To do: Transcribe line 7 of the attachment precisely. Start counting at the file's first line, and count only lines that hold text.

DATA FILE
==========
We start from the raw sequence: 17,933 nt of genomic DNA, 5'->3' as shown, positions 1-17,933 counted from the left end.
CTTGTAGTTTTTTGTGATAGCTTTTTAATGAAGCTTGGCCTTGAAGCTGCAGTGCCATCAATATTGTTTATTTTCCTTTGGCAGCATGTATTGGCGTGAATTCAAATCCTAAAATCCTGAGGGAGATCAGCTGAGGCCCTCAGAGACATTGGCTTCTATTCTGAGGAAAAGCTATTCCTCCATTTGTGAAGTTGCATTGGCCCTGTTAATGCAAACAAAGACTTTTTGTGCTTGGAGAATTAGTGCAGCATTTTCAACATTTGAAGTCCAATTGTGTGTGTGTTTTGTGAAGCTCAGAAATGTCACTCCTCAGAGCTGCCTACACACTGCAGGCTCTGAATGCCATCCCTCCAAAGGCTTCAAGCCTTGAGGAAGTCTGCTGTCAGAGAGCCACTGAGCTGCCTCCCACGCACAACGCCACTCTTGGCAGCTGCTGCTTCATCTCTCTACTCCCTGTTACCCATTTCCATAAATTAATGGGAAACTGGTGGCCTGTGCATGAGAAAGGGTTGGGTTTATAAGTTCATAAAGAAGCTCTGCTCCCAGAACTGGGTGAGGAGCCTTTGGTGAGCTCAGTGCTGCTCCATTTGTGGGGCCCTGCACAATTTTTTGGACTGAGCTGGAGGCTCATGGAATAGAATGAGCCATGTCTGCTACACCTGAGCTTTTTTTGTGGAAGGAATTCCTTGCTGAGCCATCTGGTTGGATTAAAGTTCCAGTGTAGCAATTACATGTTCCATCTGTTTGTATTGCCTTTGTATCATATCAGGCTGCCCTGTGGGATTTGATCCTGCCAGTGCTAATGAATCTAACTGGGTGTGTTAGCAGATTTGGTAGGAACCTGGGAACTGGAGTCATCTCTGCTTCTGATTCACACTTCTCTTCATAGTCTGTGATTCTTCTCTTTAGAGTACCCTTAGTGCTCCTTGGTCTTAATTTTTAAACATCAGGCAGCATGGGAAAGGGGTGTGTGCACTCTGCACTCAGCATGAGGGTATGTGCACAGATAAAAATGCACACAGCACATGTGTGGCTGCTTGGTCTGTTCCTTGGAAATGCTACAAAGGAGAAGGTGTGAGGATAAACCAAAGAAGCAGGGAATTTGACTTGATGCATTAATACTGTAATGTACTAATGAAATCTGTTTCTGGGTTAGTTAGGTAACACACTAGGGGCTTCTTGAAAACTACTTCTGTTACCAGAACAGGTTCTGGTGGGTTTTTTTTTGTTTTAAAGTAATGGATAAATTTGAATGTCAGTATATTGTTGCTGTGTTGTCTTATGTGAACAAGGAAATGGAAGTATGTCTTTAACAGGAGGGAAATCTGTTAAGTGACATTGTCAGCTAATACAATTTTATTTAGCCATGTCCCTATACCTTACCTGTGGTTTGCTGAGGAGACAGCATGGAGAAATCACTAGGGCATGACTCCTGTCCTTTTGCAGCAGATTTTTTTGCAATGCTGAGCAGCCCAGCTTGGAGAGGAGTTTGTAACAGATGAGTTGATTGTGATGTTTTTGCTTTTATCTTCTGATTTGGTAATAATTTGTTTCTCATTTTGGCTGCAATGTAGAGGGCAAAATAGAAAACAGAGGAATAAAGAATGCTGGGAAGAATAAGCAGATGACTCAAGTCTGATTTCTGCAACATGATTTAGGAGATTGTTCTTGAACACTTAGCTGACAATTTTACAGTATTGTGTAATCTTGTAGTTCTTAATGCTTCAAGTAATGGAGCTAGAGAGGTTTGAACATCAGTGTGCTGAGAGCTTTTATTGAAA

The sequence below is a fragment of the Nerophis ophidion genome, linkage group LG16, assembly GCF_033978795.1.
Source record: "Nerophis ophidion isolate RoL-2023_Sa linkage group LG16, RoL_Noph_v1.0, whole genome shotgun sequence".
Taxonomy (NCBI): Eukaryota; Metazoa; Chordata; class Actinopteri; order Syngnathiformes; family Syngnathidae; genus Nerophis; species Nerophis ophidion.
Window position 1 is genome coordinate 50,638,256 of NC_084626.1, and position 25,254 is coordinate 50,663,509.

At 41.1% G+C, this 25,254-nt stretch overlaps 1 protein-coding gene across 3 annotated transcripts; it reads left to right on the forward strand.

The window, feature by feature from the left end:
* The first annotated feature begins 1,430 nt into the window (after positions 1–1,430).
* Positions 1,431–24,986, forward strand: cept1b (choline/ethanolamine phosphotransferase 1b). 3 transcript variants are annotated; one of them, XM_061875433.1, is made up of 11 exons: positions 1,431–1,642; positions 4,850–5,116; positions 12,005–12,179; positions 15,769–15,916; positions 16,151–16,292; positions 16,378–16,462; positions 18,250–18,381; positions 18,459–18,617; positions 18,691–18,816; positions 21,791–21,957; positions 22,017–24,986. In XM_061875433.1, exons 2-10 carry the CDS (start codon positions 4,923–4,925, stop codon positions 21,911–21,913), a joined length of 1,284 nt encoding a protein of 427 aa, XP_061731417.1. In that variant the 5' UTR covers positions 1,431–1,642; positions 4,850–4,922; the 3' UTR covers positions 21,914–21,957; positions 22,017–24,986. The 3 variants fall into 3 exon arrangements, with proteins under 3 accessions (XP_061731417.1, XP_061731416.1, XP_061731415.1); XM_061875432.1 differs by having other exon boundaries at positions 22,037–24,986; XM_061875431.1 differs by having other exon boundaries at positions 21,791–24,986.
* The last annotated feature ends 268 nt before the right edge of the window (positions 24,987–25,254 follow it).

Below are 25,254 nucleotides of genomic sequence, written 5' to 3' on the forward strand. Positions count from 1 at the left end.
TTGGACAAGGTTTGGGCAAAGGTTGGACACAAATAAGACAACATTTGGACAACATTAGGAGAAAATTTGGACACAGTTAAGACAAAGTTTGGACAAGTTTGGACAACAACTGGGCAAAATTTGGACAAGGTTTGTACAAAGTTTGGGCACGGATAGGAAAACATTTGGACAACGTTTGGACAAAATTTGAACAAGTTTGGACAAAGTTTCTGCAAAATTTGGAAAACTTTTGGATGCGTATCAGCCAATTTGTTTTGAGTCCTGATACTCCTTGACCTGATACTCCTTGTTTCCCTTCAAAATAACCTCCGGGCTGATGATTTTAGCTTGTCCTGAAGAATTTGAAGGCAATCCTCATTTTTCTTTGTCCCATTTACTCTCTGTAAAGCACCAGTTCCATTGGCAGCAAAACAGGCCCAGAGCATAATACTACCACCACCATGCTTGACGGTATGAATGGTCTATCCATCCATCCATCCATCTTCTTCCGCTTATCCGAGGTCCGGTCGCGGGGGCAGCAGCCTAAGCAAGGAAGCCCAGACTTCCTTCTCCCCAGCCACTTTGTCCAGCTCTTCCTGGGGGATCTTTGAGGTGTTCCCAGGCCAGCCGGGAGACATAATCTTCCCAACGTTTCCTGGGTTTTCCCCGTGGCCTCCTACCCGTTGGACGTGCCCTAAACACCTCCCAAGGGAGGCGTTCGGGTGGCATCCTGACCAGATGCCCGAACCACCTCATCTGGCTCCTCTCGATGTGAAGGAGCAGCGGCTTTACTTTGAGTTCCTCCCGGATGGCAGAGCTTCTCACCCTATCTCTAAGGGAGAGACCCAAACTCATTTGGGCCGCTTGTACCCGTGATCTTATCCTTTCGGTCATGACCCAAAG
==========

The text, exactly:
At 41.1% G+C, this 25,254-nt stretch overlaps 1 protein-coding gene across 3 annotated transcripts; it reads left to right on the forward strand.